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Ms Harman: The Electoral Administration Bill, introduced on 11 October, includes a new duty on electoral registration officers (EROs) to take all necessary steps to ensure comprehensive registers. Those steps include the following specific measures:
The Bill also includes a clause empowering EROs to remove from the register the details of an elector if it becomes apparent, after the process of registration has been completed, that the elector should not have been registered.
Peter Law: To ask the Minister of State, Department for Constitutional Affairs whether she plans to institute charges for freedom of information requests assessed to cost less than £450 to prepare. 
Ms Harman: The FOI Act gives the Secretary of State power to set an upper limit (known as the appropriate limit) for the cost of responding to FOI requests. The public authority is not required to comply with requests whose cost exceeds that limit. The Act also enables the Secretary of State to make regulations for public authorities to charge for requests that costs less than the appropriate limit. Under the Freedom of Information and Data Protection (Appropriate Limit and Fees) Regulations 2004 the appropriate limit was set at £600 for requests to central Government and £450 for requests to public authorities outside central Government. Public authorities could only charge for the cost of disbursements (such as photocopying and postage) if the cost of complying with the request was less than the upper limit.
DCA has no plans at present to revise either the appropriate limits or to change the fees that may be charged under those limits. As with any new regulations, however, provision was made for a review of fees and a ministerial commitment was given at the time of the passage of the regulations through Parliament that this should take place after the Act came into force. No timetable for any review has yet been agreed. There have also been no decisions taken on the scope of any review.
Mr. Laws: To ask the Minister of State, Department for Constitutional Affairs pursuant to the written statement of 15 December 2005, Official Report, column161WS, on judicial pensions, what estimate she has made of (a) the annual cost of the long service award and (b) the annual yield from tax paid by scheme members on pension contributions.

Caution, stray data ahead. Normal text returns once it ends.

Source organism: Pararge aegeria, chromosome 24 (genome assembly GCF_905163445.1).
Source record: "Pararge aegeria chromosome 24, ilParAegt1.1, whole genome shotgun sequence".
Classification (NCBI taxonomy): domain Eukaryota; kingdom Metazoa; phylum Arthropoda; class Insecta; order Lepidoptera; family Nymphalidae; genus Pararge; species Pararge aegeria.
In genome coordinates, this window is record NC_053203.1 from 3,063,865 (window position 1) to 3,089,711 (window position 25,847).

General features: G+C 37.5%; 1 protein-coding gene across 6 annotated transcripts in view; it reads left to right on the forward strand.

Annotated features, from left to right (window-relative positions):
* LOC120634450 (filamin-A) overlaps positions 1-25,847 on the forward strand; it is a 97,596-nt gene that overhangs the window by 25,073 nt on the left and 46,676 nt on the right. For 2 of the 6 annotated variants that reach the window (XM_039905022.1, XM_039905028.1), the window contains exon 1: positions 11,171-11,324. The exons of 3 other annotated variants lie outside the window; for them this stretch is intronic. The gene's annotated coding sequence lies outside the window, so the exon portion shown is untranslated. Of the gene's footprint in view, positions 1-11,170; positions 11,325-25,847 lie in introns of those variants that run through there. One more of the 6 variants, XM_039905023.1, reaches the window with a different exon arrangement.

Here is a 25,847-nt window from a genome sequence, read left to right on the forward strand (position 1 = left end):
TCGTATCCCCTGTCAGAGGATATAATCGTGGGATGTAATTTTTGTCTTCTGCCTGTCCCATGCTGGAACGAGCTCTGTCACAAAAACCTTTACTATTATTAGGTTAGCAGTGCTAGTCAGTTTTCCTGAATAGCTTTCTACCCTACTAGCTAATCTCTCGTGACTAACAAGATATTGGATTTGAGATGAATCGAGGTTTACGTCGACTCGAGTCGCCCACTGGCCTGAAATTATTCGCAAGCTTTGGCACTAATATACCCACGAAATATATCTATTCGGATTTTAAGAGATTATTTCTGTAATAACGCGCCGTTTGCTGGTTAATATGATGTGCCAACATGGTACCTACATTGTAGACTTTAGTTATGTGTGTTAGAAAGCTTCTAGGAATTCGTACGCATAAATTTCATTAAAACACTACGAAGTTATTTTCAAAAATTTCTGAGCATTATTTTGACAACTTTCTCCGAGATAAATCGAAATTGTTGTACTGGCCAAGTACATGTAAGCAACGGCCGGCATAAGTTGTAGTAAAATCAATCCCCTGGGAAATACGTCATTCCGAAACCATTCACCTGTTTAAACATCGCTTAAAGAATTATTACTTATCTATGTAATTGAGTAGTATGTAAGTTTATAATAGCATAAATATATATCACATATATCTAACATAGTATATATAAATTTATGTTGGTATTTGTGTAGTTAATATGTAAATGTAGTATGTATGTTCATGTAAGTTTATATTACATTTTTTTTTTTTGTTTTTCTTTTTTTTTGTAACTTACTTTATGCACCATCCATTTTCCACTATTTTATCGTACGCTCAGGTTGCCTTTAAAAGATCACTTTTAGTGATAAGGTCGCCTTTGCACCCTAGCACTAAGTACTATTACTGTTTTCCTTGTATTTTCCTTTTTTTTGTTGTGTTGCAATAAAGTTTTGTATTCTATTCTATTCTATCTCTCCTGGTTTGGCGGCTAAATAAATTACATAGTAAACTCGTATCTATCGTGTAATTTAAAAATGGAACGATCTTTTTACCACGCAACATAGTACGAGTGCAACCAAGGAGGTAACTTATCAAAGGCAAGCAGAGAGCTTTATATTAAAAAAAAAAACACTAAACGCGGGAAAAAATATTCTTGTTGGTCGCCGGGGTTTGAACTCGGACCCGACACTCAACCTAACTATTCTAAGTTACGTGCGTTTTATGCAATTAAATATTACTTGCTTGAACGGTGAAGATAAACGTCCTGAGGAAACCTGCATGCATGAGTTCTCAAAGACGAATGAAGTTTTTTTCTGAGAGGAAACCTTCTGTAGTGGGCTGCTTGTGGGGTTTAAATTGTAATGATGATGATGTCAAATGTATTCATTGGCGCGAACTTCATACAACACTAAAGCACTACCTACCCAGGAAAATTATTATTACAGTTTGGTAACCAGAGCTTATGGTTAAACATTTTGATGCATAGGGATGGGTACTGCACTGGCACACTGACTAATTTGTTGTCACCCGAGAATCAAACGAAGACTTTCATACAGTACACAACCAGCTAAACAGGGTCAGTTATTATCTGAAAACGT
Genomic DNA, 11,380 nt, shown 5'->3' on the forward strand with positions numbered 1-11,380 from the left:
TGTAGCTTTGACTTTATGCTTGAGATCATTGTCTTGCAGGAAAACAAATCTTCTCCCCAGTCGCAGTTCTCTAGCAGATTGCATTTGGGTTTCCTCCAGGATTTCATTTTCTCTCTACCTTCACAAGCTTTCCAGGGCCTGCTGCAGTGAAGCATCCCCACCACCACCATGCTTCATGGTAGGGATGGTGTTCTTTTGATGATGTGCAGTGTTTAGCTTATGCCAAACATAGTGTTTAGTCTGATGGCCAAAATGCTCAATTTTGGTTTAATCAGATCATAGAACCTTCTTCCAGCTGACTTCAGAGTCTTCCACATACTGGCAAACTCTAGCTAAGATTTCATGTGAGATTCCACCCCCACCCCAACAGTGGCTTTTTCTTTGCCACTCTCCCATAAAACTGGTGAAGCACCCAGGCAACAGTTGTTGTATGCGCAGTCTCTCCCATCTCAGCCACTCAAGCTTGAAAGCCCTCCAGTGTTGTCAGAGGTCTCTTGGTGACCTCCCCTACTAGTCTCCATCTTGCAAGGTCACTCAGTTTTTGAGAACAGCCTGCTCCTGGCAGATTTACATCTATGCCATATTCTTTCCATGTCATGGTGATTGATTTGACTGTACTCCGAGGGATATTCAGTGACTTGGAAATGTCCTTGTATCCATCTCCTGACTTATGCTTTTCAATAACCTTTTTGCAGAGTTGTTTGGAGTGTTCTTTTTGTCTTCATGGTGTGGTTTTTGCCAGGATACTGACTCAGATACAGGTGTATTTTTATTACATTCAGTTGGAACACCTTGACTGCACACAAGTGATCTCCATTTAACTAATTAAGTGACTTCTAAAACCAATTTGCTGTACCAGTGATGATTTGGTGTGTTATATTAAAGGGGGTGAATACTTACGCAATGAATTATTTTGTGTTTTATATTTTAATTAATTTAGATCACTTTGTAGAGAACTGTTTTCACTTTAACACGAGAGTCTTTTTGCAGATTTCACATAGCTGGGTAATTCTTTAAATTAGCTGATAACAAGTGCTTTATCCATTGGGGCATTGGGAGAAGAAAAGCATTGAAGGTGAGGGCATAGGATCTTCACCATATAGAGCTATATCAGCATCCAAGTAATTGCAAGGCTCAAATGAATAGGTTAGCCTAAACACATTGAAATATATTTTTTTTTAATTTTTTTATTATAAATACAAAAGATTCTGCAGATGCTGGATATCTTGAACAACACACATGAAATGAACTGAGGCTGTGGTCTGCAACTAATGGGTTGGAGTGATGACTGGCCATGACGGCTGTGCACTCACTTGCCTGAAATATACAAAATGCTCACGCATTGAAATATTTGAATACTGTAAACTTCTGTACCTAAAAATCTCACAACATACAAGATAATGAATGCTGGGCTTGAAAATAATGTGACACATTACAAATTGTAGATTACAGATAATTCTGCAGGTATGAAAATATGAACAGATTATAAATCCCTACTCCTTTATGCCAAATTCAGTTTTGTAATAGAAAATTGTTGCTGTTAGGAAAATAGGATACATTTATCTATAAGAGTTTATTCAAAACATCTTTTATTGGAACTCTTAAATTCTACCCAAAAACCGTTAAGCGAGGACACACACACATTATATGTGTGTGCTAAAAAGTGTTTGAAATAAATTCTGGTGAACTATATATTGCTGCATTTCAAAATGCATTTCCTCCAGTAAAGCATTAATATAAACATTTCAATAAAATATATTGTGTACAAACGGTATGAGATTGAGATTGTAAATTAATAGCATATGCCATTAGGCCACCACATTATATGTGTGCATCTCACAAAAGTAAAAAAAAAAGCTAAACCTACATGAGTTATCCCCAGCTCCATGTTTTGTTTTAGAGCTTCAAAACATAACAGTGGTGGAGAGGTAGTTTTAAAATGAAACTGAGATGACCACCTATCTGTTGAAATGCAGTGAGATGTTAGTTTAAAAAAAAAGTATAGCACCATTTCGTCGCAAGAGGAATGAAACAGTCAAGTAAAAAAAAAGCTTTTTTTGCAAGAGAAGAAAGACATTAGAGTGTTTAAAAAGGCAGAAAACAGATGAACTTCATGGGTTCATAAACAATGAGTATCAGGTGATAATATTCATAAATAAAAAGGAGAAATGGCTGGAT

Based on recent retirement patterns, the cost of the service award is estimated at about £6.7 million for 200607. This will be balanced by tax
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income (tax payable on the retirement lump sum, and on the service award), and additional national insurance contributions.
Based on recent member contributions data for the judicial pension scheme, the additional tax yield, arising from the fact that member contributions will cease to attract tax relief, is estimated at about £2.5 million per annum, balanced by reduced income to the scheme.
Rosie Cooper: To ask the Minister of State, Department for Constitutional Affairs how many people summoned for jury service in West Lancashire sought (a) deferment and (b) exemption in each of the last five years. 
Ms Harman: It is not possible to break down the number of people summoned geographically, but it is possible to break them down by court. The majority of people living in West Lancashire are summoned for jury service at Preston Crown court. The number and rate of people who applied for deferral and excusal at Preston Crown court is as follows:
In 2001 903 people applied to have their jury service deferred (10 per cent. of those summoned) and 2,917 people applied to be excused from jury service (31 per cent. of those summoned); in 2002 949 (11 per cent.) applied for deferral and 2,905 (34 per cent.) applied for excusal; in 2003 833 (12 per cent.) applied for deferral and 2,221 (33 per cent.) for excusal; in 2004 1,037 (15 per cent.) applied for deferral and 1,890 (28 per cent.) for excusal; and in 2005 1,040 (16 per cent.) applied for deferral and 1,659 (26 per cent.) for excusal.
Joan Walley: To ask the Minister of State, Department for Constitutional Affairs if she will make a statement on progress on proposals to fund a new build magistrates court in North Staffordshire. 
Ms Harman: The North Staffordshire magistrates court scheme continues to be within the programme of new court projects. Work continues to finalise investment plans, as part of the development of business and estates strategy for Her Majesty's Court Service. It is expected that a further announcement will be made once spending plans have been agreed with Treasury.
Small claim hearings are not heard in the magistrates court, but are dealt with in the county court. The figures for the West London county court show that between April 2003 to March 2004 there were 441 case dealt with, with an average waiting time of 7.5 weeks. Between April 2004 to March 2005 the average waiting time was 9.5 weeks (354 cases), and between April and December 2005 the average waiting time was 7.7 weeks (286 cases).
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Mr. Hands: To ask the Minister of State, Department for Constitutional Affairs how many possession cases were issued at West London magistrates court between (a) 1 October 2004 and 31 March 2005 and (b) 1 April 2005 and 30 September 2005. 
Ms Harman: Possession proceedings are a civil process, and dealt with in the county courts rather than the magistrates courts. The number of possession cases that issued at West London county court between 1 October 2004 and 31 March 2005 was 743, and 1 April 2005 and 30 September 2005, 833
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